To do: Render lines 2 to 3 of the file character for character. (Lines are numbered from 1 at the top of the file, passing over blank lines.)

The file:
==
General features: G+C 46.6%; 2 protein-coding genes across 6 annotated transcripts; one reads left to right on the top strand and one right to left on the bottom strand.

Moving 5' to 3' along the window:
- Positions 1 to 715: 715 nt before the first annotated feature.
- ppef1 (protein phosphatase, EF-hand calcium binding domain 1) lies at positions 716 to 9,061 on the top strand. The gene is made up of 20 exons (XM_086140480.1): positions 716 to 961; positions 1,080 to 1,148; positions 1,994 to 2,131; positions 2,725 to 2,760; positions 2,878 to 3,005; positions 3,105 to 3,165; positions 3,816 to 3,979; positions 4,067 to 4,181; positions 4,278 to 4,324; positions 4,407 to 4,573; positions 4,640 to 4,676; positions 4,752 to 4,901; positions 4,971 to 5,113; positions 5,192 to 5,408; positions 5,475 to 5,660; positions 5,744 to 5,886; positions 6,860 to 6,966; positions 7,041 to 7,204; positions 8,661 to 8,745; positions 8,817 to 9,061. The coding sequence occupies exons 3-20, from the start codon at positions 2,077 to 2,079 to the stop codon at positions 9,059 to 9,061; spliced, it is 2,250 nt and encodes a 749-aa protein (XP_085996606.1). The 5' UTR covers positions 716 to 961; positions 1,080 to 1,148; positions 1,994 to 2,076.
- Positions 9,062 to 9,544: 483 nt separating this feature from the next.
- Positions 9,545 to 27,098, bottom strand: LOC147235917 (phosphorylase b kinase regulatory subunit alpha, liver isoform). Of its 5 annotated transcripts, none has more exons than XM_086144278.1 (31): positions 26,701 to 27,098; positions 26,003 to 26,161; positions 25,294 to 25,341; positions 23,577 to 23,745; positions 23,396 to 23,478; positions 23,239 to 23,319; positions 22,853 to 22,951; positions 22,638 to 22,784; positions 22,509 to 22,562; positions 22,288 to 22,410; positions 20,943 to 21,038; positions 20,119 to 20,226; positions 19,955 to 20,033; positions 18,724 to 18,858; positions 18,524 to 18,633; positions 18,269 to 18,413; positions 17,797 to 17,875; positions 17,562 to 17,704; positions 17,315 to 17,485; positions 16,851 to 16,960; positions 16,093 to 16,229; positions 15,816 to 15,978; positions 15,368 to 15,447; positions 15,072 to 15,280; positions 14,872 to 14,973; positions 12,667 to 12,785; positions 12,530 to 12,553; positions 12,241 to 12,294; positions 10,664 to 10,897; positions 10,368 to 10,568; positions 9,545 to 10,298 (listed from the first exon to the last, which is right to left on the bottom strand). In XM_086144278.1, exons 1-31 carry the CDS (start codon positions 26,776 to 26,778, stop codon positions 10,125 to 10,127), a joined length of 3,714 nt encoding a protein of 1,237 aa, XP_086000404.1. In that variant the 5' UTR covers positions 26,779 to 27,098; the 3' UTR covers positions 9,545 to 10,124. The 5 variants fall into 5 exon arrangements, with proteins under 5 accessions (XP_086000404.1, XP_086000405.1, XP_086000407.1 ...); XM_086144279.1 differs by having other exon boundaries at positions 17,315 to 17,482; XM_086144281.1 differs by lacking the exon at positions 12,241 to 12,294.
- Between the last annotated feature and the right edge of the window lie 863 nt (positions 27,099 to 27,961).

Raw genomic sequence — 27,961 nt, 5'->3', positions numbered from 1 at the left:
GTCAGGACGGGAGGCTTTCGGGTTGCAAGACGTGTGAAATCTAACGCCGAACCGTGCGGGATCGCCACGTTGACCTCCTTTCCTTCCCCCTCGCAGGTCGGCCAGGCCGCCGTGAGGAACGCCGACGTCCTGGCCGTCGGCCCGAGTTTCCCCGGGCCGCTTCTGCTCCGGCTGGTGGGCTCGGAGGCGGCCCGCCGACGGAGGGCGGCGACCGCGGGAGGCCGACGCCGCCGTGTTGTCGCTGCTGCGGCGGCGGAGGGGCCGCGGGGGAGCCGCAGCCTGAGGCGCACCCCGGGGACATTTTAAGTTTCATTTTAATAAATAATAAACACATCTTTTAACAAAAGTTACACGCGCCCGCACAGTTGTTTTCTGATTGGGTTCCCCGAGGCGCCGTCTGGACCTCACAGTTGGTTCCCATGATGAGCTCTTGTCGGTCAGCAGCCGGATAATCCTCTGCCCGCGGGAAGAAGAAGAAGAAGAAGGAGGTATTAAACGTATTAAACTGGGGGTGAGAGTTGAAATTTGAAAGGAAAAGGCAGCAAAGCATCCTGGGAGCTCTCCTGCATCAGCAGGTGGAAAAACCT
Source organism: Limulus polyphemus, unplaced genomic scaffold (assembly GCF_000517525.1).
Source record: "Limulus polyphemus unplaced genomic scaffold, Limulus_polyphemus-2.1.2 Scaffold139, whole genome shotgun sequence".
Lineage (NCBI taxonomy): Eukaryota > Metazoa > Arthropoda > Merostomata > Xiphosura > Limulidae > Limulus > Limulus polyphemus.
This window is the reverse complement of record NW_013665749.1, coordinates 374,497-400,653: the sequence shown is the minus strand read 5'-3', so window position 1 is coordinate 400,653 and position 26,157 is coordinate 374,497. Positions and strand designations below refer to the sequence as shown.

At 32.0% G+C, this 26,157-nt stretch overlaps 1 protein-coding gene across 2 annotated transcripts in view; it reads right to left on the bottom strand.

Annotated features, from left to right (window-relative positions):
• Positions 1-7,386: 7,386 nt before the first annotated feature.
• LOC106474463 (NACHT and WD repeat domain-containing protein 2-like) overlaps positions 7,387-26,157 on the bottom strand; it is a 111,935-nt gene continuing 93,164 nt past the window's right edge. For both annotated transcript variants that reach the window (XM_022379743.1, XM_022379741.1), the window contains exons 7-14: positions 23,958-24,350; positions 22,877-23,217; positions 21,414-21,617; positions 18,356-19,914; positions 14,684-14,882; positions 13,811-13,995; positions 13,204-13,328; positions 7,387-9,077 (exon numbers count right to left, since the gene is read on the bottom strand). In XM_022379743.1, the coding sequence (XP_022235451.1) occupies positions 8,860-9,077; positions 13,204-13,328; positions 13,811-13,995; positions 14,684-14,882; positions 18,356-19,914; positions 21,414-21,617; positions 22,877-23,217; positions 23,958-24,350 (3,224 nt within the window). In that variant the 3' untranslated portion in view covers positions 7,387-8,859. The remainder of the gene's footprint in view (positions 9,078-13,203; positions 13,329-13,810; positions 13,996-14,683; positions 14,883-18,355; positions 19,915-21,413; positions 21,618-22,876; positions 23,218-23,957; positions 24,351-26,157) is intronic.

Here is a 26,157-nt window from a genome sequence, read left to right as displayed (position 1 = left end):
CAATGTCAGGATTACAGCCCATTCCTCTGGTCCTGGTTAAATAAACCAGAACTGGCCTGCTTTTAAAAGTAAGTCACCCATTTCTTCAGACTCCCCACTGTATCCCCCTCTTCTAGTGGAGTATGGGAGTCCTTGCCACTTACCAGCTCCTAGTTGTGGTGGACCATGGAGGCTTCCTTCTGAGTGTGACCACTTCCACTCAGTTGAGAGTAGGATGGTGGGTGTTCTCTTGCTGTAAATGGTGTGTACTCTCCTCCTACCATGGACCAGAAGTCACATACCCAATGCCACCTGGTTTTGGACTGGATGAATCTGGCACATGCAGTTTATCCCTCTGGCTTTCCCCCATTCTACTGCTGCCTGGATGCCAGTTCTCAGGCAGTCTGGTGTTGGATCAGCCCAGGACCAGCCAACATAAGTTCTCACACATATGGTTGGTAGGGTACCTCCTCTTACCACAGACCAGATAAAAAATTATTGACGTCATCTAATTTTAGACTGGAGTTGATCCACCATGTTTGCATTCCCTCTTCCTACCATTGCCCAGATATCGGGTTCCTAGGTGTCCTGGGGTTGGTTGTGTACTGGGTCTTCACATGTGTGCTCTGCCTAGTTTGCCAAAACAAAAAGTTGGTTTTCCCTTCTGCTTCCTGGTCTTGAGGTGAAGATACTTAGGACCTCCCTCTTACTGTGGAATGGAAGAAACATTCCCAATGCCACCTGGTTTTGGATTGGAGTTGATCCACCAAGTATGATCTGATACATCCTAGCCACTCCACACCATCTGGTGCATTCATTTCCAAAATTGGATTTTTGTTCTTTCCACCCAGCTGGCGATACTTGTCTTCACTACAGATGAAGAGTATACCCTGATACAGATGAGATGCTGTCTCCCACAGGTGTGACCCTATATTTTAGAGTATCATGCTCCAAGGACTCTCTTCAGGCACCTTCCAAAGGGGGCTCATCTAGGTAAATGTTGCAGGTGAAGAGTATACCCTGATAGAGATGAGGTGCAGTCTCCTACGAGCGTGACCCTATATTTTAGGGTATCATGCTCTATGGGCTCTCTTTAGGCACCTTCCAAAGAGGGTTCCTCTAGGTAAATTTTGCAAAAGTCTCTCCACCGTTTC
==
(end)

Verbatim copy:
Moving 5' to 3' along the window:
- Positions 1 to 715: 715 nt before the first annotated feature.